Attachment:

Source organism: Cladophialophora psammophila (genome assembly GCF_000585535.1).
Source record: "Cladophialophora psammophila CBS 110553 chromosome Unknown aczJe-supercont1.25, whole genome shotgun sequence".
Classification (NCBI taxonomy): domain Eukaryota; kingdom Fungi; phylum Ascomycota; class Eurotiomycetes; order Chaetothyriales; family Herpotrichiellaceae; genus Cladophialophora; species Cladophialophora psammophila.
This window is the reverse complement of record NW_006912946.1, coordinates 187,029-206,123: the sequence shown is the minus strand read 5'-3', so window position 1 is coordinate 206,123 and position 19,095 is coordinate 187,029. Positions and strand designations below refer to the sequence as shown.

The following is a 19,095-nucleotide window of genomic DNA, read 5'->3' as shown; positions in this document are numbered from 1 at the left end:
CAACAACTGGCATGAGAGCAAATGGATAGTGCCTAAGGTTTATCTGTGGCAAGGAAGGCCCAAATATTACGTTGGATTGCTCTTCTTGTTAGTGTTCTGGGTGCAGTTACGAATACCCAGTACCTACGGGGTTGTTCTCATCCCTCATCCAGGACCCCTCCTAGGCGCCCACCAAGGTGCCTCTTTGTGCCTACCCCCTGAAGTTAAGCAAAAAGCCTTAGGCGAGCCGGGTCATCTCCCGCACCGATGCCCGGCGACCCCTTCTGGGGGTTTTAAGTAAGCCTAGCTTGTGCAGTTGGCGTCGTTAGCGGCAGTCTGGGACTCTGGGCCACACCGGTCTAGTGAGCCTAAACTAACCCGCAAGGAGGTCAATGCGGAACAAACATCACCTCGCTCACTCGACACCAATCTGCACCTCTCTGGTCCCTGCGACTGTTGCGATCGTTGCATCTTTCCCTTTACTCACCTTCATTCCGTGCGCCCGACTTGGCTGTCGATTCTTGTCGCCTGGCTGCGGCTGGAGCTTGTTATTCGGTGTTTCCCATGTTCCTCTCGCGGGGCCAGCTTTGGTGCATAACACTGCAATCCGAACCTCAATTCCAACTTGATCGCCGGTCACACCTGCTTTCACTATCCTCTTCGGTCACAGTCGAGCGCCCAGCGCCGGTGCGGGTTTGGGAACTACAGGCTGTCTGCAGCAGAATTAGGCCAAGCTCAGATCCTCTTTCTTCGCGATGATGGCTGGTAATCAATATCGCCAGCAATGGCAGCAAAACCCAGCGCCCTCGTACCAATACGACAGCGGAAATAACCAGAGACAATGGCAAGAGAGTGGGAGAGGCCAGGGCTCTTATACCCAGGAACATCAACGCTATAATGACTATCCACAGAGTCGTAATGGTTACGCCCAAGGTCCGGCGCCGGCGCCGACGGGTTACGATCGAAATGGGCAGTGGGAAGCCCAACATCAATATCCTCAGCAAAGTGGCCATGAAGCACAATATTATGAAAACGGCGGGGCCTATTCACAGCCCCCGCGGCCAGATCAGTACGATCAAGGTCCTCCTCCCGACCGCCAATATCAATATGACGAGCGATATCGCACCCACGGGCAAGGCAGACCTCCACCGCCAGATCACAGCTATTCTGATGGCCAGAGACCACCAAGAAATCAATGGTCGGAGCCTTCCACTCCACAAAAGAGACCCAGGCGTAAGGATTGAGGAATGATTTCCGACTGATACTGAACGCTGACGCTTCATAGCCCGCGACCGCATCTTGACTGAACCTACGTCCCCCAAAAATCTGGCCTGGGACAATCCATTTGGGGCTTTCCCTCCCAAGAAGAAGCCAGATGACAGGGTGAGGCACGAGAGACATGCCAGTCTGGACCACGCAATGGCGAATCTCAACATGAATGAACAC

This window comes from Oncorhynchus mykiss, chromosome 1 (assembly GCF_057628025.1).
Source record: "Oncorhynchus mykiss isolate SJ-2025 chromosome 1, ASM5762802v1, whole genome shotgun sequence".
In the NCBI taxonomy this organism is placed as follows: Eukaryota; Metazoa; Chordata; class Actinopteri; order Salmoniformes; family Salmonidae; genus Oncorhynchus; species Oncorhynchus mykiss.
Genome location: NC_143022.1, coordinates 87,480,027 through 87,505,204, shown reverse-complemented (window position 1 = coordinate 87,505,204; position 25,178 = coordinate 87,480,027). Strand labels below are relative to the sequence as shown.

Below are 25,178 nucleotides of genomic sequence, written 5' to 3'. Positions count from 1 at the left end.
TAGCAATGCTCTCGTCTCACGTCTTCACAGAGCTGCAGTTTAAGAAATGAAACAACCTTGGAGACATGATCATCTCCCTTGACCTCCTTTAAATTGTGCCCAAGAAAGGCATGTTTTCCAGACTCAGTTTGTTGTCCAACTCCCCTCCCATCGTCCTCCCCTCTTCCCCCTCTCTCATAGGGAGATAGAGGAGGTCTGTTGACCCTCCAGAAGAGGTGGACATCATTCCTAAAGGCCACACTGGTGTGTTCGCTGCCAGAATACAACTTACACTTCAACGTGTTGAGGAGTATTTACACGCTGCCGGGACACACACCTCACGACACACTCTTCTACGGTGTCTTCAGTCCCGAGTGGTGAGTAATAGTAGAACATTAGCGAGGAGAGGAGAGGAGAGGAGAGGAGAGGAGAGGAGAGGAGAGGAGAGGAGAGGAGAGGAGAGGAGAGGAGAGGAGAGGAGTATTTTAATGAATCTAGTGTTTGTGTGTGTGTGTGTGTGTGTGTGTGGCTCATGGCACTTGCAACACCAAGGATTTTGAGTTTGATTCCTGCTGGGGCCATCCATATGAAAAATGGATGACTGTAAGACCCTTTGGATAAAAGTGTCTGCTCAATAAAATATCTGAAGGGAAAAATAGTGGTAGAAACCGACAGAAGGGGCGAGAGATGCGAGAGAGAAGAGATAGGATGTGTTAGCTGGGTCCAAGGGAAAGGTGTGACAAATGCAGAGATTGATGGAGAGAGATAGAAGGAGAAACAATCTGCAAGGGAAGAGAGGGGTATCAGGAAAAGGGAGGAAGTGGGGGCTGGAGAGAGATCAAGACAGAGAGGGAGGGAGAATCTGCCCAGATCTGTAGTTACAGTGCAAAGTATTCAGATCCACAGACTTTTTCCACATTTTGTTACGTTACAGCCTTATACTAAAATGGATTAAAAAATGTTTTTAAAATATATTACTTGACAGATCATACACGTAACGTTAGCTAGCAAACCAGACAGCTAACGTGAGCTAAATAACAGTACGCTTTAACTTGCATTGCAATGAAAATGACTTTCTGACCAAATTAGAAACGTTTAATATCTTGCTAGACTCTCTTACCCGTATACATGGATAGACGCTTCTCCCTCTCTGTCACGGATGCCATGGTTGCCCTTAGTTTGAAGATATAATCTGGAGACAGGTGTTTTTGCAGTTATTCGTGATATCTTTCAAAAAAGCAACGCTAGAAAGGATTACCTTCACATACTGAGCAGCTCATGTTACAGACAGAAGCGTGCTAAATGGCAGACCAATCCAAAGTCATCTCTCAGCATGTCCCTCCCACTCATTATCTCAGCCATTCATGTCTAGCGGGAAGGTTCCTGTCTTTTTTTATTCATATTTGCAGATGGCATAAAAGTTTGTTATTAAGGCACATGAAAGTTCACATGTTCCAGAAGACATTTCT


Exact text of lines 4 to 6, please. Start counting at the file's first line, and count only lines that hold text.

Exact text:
This window is the reverse complement of record NW_006912946.1, coordinates 187,029-206,123: the sequence shown is the minus strand read 5'-3', so window position 1 is coordinate 206,123 and position 19,095 is coordinate 187,029. Positions and strand designations below refer to the sequence as shown.

The following is a 19,095-nucleotide window of genomic DNA, read 5'->3' as shown; positions in this document are numbered from 1 at the left end:
CAACAACTGGCATGAGAGCAAATGGATAGTGCCTAAGGTTTATCTGTGGCAAGGAAGGCCCAAATATTACGTTGGATTGCTCTTCTTGTTAGTGTTCTGGGTGCAGTTACGAATACCCAGTACCTACGGGGTTGTTCTCATCCCTCATCCAGGACCCCTCCTAGGCGCCCACCAAGGTGCCTCTTTGTGCCTACCCCCTGAAGTTAAGCAAAAAGCCTTAGGCGAGCCGGGTCATCTCCCGCACCGATGCCCGGCGACCCCTTCTGGGGGTTTTAAGTAAGCCTAGCTTGTGCAGTTGGCGTCGTTAGCGGCAGTCTGGGACTCTGGGCCACACCGGTCTAGTGAGCCTAAACTAACCCGCAAGGAGGTCAATGCGGAACAAACATCACCTCGCTCACTCGACACCAATCTGCACCTCTCTGGTCCCTGCGACTGTTGCGATCGTTGCATCTTTCCCTTTACTCACCTTCATTCCGTGCGCCCGACTTGGCTGTCGATTCTTGTCGCCTGGCTGCGGCTGGAGCTTGTTATTCGGTGTTTCCCATGTTCCTCTCGCGGGGCCAGCTTTGGTGCATAACACTGCAATCCGAACCTCAATTCCAACTTGATCGCCGGTCACACCTGCTTTCACTATCCTCTTCGGTCACAGTCGAGCGCCCAGCGCCGGTGCGGGTTTGGGAACTACAGGCTGTCTGCAGCAGAATTAGGCCAAGCTCAGATCCTCTTTCTTCGCGATGATGGCTGGTAATCAATATCGCCAGCAATGGCAGCAAAACCCAGCGCCCTCGTACCAATACGACAGCGGAAATAACCAGAGACAATGGCAAGAGAGTGGGAGAGGCCAGGGCTCTTATACCCAGGAACATCAACGCTATAATGACTATCCACAGAGTCGTAATGGTTACGCCCAAGGTCCGGCGCCGGCGCCGACGGGTTACGATCGAAATGGGCAGTGGGAAGCCCAACATCAATATCCTCAGCAAAGTGGCCATGAAGCACAATATTATGAAAACGGCGGGGCCTATTCACAGCCCCCGCGGCCAGATCAGTACGATCAAGGTCCTCCTCCCGACCGCCAATATCAATATGACGAGCGATATCGCACCCACGGGCAAGGCAGACCTCCACCGCCAGATCACAGCTATTCTGATGGCCAGAGACCACCAAGAAATCAATGGTCGGAGCCTTCCACTCCACAAAAGAGACCCAGGCGTAAGGATTGAGGAATGATTTCCGACTGATACTGAACGCTGACGCTTCATAGCCCGCGACCGCATCTTGACTGAACCTACGTCCCCCAAAAATCTGGCCTGGGACAATCCATTTGGGGCTTTCCCTCCCAAGAAGAAGCCAGATGACAGGGTGAGGCACGAGAGACATGCCAGTCTGGACCACGCAATGGCGAATCTCAACATGAATGAACAC